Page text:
Abstract

Minerals of the högbomite, nigerite, and taaffeite groups form polysomatic series composed of spinel (S) and nolanite (N) modules. The idealised formula of a spinel module is T2M4O8 where T and M represent tetrahedrally and octahedrally coordinated cations. The nolanite module in nigerite and högbomite minerals has the formula TM4O7(OH) whereas the nolanite module in the Bebearing taaffeite minerals is modified (N’) and has the formula BeTM4O8. The modules are normalised to two closest-packed oxygen layers situated parallel to (001) in hexagonal setting. The composition of these minerals thus depends: (1) on the composition of the nolanite module, (2) on the composition of spinel module, (3) on the number of spinel and nolanite modules forming the structure. Högbomite- and nigerite-group minerals are distinguished by the dominant tetravalent cation in the nolanite module. If the molar concentration of Ti > Sn, the group name is högbomite. If the molar concentration of Sn > Ti, the group name is nigerite. Taaffeite-group minerals have a nolanite module without OH groups but with additional tetrahedral Be.

In the new nomenclature, approved by the IMA CNMMN, the subgroup name is chosen according to the composition of the aluminium-spinel module. If the spinel module is dominated by the gahnite component, ZnAl2O4, the prefix ‘zinco’ is used. If the spinel module is dominated by the hercynite component, FeAl2O4, the prefix ‘ferro’ is used. If the spinel module is dominated by the spinel component, MgAl2O4, the prefix ‘magnesio’ is used.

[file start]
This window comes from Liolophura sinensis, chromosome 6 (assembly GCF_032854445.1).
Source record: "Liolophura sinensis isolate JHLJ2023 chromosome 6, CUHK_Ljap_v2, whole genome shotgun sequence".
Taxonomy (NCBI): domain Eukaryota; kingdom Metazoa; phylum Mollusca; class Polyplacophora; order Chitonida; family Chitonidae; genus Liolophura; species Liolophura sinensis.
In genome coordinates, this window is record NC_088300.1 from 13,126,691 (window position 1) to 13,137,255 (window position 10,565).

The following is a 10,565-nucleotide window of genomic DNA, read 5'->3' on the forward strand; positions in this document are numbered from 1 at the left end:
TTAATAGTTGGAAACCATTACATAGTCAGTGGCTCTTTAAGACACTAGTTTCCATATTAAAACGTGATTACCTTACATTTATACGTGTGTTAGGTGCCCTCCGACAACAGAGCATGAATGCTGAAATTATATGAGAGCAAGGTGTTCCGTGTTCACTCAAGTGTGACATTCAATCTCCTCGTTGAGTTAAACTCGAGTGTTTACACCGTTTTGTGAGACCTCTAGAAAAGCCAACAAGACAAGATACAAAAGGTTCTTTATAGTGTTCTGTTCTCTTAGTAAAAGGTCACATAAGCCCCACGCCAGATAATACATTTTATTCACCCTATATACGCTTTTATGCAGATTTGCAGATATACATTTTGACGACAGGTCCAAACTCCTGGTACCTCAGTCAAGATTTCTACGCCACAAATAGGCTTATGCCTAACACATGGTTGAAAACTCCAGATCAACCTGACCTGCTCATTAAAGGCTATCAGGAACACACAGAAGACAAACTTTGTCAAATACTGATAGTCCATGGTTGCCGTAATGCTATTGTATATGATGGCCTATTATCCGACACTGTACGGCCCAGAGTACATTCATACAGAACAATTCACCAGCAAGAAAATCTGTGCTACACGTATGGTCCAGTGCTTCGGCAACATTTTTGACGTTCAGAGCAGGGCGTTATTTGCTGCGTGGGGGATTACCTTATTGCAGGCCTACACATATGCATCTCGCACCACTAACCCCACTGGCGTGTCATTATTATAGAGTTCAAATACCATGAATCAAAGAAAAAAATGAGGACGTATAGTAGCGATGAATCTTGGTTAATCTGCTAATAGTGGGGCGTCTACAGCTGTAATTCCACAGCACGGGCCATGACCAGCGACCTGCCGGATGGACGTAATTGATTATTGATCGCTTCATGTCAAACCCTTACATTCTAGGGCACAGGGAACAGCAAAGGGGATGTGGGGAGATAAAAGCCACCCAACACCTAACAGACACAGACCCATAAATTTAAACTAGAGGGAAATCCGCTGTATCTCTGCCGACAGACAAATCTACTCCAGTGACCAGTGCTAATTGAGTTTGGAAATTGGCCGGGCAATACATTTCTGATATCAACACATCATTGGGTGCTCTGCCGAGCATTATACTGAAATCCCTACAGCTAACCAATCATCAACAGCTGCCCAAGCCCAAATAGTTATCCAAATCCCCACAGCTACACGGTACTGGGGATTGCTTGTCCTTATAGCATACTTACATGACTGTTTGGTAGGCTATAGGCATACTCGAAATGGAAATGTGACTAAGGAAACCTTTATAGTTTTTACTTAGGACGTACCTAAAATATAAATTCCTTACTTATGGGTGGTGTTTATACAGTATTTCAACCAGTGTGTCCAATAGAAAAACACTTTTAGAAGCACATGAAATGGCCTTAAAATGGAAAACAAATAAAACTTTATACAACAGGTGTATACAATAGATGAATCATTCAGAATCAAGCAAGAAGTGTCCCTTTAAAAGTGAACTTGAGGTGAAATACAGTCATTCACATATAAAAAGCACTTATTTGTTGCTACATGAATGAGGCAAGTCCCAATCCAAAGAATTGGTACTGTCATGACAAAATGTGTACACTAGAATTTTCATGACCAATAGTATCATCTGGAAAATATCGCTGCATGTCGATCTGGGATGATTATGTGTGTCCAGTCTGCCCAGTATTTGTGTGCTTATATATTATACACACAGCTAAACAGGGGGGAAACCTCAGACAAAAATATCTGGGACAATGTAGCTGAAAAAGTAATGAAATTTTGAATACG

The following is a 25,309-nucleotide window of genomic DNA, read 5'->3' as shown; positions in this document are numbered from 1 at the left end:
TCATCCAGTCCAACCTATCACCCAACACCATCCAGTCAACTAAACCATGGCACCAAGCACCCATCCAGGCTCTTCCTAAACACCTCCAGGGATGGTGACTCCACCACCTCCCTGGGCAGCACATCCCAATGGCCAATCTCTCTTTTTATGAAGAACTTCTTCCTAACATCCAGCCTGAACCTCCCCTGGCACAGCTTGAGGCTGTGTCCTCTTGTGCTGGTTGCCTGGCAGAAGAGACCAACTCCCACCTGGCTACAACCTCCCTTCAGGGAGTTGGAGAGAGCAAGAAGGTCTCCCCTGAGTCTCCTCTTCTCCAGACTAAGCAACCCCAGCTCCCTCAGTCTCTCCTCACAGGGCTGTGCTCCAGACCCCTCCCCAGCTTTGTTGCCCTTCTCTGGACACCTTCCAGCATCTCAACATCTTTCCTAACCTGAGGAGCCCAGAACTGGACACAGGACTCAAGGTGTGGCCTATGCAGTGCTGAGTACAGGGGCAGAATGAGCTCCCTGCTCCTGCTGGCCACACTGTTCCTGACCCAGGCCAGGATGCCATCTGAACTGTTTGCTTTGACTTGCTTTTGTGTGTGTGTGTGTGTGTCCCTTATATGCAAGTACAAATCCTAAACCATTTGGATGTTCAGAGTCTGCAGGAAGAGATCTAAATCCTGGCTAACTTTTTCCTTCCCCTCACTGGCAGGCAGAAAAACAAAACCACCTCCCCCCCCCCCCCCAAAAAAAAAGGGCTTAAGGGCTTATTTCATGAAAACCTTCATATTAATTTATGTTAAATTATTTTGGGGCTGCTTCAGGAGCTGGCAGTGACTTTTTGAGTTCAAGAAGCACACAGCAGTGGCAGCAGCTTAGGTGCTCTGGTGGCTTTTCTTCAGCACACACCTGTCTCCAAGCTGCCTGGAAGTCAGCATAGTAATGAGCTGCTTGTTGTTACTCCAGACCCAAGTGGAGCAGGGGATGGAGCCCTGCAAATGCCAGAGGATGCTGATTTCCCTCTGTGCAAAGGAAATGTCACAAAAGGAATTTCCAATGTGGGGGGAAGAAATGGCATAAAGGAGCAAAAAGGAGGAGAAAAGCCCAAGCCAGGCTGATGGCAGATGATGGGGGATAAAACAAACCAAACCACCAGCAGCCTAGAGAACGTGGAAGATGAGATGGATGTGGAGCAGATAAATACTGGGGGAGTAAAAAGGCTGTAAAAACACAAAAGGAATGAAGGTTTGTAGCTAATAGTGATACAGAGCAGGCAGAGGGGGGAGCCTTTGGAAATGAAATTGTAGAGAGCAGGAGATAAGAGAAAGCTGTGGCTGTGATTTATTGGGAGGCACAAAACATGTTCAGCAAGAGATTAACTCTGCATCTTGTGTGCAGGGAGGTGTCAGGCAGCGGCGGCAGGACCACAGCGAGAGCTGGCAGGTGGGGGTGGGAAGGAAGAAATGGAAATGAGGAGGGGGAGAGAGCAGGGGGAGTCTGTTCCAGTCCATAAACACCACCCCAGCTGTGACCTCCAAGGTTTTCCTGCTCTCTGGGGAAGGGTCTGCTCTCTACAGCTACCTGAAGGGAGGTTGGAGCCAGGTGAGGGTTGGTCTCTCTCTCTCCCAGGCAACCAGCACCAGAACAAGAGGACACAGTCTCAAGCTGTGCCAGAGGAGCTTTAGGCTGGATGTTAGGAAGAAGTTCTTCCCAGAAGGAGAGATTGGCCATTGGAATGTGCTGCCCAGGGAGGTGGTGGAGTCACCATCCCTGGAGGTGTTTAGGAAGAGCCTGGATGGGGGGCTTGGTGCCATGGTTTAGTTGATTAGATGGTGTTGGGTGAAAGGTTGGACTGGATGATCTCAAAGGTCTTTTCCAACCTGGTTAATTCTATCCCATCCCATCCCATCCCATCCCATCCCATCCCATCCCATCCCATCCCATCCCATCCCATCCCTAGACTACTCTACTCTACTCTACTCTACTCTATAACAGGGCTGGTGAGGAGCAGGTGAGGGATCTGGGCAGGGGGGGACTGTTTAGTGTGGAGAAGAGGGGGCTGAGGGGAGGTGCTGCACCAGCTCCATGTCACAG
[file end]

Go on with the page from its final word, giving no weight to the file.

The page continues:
To characterise the various polysomes found for each subgroup a hyphenated suffix composed of the total number of nolanite (N) and spinel (S) modules is attached. The module symbols (N, S) are italicised and given in the sequence first N and then S. According to this new nomenclature pengzhizhongite-6T and pengzhizhongite-24R are replaced by magnesionigerite-2NIS and magnesionigerite-6N6S, respectively. Furthermore, magnesiotaaffeite-6N’3S and ferrotaaffeite-6N’3S replace musgravite and pehrmanite, respectively.